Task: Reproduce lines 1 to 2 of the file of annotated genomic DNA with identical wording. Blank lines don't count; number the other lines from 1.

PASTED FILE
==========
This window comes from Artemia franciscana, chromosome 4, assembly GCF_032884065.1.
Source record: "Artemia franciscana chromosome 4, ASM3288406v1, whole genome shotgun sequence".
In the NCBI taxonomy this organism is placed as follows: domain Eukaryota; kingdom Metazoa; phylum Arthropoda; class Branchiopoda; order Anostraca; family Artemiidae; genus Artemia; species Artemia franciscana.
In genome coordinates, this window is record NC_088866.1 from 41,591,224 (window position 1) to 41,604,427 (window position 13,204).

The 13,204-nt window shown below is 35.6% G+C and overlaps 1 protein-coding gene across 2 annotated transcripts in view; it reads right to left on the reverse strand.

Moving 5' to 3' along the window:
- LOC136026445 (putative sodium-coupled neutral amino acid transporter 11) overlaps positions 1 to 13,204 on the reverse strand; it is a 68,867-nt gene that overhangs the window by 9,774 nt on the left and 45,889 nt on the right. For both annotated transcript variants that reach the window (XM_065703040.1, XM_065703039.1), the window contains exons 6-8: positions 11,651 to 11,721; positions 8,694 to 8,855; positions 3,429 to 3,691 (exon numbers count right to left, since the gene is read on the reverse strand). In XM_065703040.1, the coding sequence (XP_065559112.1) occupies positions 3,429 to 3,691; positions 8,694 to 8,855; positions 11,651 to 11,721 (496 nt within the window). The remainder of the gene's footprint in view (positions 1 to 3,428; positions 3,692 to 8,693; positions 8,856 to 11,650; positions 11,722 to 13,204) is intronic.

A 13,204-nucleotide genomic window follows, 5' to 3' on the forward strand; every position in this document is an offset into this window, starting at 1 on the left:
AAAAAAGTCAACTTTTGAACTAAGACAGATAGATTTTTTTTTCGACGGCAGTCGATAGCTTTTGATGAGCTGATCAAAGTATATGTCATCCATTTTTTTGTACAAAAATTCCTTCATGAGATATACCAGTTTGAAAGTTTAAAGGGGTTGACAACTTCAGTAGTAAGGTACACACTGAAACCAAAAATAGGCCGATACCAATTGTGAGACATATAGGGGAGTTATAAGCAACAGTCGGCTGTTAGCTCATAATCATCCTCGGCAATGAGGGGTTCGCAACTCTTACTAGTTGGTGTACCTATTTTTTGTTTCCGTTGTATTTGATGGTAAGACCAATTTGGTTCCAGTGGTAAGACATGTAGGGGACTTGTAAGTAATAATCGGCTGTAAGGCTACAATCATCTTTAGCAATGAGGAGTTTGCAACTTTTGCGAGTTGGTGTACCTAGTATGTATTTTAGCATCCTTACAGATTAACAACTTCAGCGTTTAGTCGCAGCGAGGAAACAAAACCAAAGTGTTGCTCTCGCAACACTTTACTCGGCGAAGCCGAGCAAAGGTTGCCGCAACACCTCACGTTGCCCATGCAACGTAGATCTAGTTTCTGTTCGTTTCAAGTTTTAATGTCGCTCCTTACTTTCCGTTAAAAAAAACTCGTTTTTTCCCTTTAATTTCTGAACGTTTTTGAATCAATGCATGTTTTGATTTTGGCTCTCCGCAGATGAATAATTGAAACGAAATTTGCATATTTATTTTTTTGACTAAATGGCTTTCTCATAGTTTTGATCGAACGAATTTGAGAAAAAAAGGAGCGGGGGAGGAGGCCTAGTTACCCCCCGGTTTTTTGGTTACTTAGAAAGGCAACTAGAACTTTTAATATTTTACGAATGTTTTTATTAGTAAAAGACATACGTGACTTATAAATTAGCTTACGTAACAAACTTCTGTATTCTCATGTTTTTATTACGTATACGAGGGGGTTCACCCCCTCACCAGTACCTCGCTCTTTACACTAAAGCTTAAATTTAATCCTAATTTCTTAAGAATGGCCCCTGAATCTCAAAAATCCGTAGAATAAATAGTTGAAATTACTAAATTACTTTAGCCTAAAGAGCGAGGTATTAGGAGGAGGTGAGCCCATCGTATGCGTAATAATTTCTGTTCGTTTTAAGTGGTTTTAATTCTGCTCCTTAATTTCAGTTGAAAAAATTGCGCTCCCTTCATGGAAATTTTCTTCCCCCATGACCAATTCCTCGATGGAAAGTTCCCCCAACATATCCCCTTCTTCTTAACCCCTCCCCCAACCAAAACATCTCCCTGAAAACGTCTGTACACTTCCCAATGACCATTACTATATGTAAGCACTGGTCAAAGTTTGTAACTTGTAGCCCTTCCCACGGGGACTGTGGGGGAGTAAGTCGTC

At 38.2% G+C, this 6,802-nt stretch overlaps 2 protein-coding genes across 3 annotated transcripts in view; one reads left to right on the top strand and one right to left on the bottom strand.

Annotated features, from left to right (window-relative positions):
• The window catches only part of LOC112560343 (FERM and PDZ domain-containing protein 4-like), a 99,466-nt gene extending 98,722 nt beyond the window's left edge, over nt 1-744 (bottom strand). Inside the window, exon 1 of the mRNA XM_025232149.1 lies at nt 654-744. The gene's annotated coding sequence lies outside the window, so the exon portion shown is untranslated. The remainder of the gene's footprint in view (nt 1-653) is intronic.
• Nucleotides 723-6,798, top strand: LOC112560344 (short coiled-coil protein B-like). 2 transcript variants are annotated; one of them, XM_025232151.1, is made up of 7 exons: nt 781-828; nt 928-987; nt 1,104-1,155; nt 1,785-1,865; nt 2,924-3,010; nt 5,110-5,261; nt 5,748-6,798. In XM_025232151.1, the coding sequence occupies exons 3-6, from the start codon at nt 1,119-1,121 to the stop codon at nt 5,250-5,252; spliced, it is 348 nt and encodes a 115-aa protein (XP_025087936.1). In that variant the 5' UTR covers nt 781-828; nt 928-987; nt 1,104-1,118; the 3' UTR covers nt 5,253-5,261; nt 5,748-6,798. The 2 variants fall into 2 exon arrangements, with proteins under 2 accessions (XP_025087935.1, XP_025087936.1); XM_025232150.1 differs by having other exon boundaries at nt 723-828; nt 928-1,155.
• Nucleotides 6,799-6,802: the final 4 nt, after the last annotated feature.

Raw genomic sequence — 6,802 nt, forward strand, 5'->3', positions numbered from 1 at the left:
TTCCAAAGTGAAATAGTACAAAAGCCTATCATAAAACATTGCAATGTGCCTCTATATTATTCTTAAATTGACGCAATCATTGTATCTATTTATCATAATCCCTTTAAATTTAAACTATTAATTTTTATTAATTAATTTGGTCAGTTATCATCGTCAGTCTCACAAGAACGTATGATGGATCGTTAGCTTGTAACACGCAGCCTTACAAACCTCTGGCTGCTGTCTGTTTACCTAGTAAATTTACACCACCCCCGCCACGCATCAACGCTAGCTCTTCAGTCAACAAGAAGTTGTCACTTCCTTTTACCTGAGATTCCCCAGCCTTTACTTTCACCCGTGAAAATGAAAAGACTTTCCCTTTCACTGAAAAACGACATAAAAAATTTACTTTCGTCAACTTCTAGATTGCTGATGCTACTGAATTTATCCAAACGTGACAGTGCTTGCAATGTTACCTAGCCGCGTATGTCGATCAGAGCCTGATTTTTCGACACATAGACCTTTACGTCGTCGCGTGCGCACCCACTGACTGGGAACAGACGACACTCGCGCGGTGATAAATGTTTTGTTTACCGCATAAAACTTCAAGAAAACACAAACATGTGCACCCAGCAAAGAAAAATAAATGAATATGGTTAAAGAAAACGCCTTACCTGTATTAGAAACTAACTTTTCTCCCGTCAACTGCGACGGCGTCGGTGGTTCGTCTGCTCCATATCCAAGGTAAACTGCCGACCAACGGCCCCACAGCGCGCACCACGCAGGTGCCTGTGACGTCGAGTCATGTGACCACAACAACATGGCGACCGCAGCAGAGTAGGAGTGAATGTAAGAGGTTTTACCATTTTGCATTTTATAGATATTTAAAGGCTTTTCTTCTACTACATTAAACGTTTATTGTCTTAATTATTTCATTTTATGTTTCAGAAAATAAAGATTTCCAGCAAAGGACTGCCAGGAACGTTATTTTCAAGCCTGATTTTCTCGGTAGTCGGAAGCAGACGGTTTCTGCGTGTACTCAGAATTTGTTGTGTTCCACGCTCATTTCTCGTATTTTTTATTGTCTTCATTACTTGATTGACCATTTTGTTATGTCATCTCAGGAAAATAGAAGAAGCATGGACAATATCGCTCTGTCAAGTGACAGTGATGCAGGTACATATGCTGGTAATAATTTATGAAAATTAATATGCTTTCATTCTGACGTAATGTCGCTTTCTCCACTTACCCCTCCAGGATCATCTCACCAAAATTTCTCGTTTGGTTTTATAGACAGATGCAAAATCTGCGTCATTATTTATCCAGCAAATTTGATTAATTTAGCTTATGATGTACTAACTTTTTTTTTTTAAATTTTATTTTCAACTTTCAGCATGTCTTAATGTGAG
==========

This window comes from Artemia franciscana, chromosome 4, assembly GCF_032884065.1.
Source record: "Artemia franciscana chromosome 4, ASM3288406v1, whole genome shotgun sequence".